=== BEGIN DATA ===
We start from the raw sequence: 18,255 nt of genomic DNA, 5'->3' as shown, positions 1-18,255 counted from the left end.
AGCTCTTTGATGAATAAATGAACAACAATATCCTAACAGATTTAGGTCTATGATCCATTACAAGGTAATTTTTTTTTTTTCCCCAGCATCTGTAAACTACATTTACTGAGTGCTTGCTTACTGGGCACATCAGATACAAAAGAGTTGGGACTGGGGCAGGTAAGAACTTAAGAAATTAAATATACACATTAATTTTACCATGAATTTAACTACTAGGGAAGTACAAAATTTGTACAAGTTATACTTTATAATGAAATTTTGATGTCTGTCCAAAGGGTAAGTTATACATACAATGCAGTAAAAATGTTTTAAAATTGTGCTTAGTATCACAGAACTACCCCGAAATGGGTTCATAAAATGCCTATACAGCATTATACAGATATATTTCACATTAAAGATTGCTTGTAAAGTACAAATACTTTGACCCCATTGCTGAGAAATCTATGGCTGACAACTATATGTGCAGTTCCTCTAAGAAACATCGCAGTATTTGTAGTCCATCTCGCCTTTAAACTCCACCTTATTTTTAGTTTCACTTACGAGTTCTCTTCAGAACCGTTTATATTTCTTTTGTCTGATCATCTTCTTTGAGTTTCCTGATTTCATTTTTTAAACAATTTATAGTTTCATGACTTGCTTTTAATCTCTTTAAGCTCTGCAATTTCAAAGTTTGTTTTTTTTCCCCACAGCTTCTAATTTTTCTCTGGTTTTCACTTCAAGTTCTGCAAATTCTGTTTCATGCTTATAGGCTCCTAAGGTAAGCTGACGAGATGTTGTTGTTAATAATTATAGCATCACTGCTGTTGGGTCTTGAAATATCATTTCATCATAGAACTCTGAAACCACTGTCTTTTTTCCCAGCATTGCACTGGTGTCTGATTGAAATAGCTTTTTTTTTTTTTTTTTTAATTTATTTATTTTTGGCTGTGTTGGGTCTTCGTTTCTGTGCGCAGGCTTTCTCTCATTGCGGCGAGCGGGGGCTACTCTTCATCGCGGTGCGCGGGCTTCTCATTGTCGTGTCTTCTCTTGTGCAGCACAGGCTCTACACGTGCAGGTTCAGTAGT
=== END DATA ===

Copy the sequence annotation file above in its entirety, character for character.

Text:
We start from the raw sequence: 18,255 nt of genomic DNA, 5'->3' as shown, positions 1-18,255 counted from the left end.
AGCTCTTTGATGAATAAATGAACAACAATATCCTAACAGATTTAGGTCTATGATCCATTACAAGGTAATTTTTTTTTTTTCCCCAGCATCTGTAAACTACATTTACTGAGTGCTTGCTTACTGGGCACATCAGATACAAAAGAGTTGGGACTGGGGCAGGTAAGAACTTAAGAAATTAAATATACACATTAATTTTACCATGAATTTAACTACTAGGGAAGTACAAAATTTGTACAAGTTATACTTTATAATGAAATTTTGATGTCTGTCCAAAGGGTAAGTTATACATACAATGCAGTAAAAATGTTTTAAAATTGTGCTTAGTATCACAGAACTACCCCGAAATGGGTTCATAAAATGCCTATACAGCATTATACAGATATATTTCACATTAAAGATTGCTTGTAAAGTACAAATACTTTGACCCCATTGCTGAGAAATCTATGGCTGACAACTATATGTGCAGTTCCTCTAAGAAACATCGCAGTATTTGTAGTCCATCTCGCCTTTAAACTCCACCTTATTTTTAGTTTCACTTACGAGTTCTCTTCAGAACCGTTTATATTTCTTTTGTCTGATCATCTTCTTTGAGTTTCCTGATTTCATTTTTTAAACAATTTATAGTTTCATGACTTGCTTTTAATCTCTTTAAGCTCTGCAATTTCAAAGTTTGTTTTTTTTCCCCACAGCTTCTAATTTTTCTCTGGTTTTCACTTCAAGTTCTGCAAATTCTGTTTCATGCTTATAGGCTCCTAAGGTAAGCTGACGAGATGTTGTTGTTAATAATTATAGCATCACTGCTGTTGGGTCTTGAAATATCATTTCATCATAGAACTCTGAAACCACTGTCTTTTTTCCCAGCATTGCACTGGTGTCTGATTGAAATAGCTTTTTTTTTTTTTTTTTTAATTTATTTATTTTTGGCTGTGTTGGGTCTTCGTTTCTGTGCGCAGGCTTTCTCTCATTGCGGCGAGCGGGGGCTACTCTTCATCGCGGTGCGCGGGCTTCTCATTGTCGTGTCTTCTCTTGTGCAGCACAGGCTCTACACGTGCAGGTTCAGTAGT